I checked out Tally Hall after noticing their name on The Bowery Presents calender. I liked what I heard and listened to them even more when I knew I was going to the show. Tally Hall reminds of the bands I grew up with like Gruppo Sportivo, The Tubes, Frank Zappa and the Mothers of Invention , The Hello People, and Manhattan Transfer. Note: I avoided the phrase "back in the day" because it sounds as stupid coming out of my mouth as pair of skinny jeans would look around my ass - not good! But back to the topic at hand. All the 70/80's bands I mentioned, cross different genres and all had comedic songs. In many ways, Tally Hall is all those bands rolled into one. Their lyrics have a wonderful sense irony and sarcasm set to music that tips over into classic rock.
At 10:30, the stage lights and the follow spots were tested and at 10:36 Tally Hall walked on stage to the sound of a beat box. They had been out on stage earlier to set up their equipment but at that point they weren't in their traditional white shirts, vests and colored ties. After Jukebox The Ghost, and the half hour wait, Tally Hall's first song " Out In The Twilight" seemed a little subdued. However, they made up for it by the end of their set. (Starting high energy isn't always good, it leaves a performance no where to go.)
Tally Hall followed the first song with "Ruler of Everything," which was started off by Casey Shea with bullhorn in hand. Casey was the sub for Joe Hawley who was MIA for the evening or maybe for the tour. After the song "You & Me," the band did the audience favorite "Good Day." Guitarist "Rob Cantor" changed from electric to acoustic guitar. Casey played sleigh bells for part of "Good Day" as well as for the new song "The Trap." On the latter mentioned song, he also added maracas.
After the new song "Misery Fell," Keyboard player Andrew Horowitz played and sang a beautiful ballade and was backed up by bassist Zubin Sedghi who played a bell set (looks like a baby xylophone). The next song of the set "Cannibal" was my favorite. But the show really changed gears right after the song "Never Meant To Know."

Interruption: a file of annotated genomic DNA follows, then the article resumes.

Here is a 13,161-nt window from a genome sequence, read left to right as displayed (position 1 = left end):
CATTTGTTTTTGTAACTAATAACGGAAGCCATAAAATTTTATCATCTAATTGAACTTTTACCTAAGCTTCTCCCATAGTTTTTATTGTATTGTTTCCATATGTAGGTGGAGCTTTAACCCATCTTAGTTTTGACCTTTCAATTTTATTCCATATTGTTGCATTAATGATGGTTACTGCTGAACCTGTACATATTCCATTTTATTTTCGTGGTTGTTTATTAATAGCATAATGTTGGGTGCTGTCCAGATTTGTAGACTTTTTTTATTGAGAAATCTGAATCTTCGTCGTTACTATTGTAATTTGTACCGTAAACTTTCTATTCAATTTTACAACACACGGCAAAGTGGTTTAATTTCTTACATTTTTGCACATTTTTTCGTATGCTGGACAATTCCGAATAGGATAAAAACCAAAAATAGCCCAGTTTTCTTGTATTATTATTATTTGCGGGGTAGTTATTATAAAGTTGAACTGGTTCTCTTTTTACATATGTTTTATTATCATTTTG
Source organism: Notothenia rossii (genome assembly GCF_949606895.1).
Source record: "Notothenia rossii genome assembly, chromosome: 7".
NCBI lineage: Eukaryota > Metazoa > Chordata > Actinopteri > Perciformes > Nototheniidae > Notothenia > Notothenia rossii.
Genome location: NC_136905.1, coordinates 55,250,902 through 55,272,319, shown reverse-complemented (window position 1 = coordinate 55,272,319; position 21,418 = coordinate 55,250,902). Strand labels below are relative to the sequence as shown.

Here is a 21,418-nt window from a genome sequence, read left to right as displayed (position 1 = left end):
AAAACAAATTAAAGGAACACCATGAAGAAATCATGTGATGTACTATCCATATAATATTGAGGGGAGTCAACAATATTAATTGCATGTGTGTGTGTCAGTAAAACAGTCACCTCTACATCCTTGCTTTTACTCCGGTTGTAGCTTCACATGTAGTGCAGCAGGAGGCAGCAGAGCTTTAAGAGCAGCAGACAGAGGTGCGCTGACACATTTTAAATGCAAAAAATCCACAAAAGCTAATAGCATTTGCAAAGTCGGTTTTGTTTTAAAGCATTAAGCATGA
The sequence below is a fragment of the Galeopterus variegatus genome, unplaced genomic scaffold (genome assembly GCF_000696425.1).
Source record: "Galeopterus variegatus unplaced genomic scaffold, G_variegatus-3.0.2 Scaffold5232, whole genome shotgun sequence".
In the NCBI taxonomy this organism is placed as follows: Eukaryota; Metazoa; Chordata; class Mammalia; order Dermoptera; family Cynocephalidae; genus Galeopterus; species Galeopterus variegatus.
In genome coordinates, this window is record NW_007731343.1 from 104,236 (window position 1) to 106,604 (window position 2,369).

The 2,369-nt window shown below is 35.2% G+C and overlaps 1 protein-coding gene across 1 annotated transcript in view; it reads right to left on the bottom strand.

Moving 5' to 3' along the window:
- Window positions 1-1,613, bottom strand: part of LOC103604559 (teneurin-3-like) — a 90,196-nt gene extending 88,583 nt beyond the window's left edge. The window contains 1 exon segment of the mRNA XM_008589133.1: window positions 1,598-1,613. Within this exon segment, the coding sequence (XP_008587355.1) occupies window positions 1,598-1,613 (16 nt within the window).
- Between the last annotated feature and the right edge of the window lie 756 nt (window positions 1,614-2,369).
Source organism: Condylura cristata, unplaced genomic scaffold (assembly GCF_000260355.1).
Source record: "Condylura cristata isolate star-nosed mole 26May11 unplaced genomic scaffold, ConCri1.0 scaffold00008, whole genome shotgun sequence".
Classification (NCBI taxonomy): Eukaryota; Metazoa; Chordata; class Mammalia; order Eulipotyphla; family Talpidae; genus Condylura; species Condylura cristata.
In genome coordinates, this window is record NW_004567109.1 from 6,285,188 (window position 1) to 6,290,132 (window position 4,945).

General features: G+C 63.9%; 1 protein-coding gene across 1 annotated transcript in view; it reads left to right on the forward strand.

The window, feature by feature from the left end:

As Tally Hall put down their instruments, Zubin Sedghi said "we'll be back in a few minutes." All of Tally Hall's members walked out into the audience with equipment in hand. The band members walked under the balcony where I was sitting and set themselves up to perform. As all this was going on, incidental music played under a voice over of a man with a phony British accent. He said that everyone should sit on the floor facing the band. He noted that the floor was dirty but said not to worry because there was someone who would be handing out butt protectors. He wasn't joking, I looked below and there was a woman who was handing out what looked like paper table place mats AKA "butt protectors."
Even though Tally Hall had electric equipment, the sound was coming out of small amps. Therefore, once they started to play on the audience floor, the show turned into Tally Hall Unplugged. The crowd became quieter to hear the band and was asked to snap as the band played "The Bidding." As the song progressed, we all suddenly heard trumpets. I looked across at the balcony opposite me and there were two trumpet players, one of whom was Tim who played during Jukebox the Ghosts set. There wasn't a sound balance between Tally Hall and the trumpets but it didn't matter at all because I think the spirit of fun and surprise was more important.
The next couple of songs were just as strong "unplugged" as earlier ones were on stage. Great harmonies and melodies carried the rest of the show all the way to the end. They did some audience favorites like "Taken For A Ride" with it's anthemic chorus and resounding trumpet melodies. Andrew Horowitz sang "The Whole World And You" as Rob Cantor accompanied him on ukulele. They finished the set with Simon and Garfunkel's 1970's hit "Cecilia." They asked the audience to sing along. We all did and had a really good time doing it.
Tally Hall's new CD is due to come out in April. I'm really looking forward to it - I'm betting every song is going to be a winner.
Tally Hall members are:
Rob Cantor on guitar and vocals
Ross Federman on Drums
*Joe Hawley on Guitar and vocals
Andrew Horowitz on Keyboards and vocals
Zubin Sedghi on Bass and Vocals
*Casey Shea subbed for Joe Hawley at Thursday nights show.
Tally Hall Set List
1.Out In Twilight
2.Ruler of Everything
3.You And Me
5.The Trap (formerly The Gap)
9.Never Meant To Know
12.Taken for A Ride
13. Who You Are
14.The Whole World and You
15.Cecilia (Simon and Garfunkel cover)
If anyone knows what the title of song number 7. was - please feel free to leave a comment.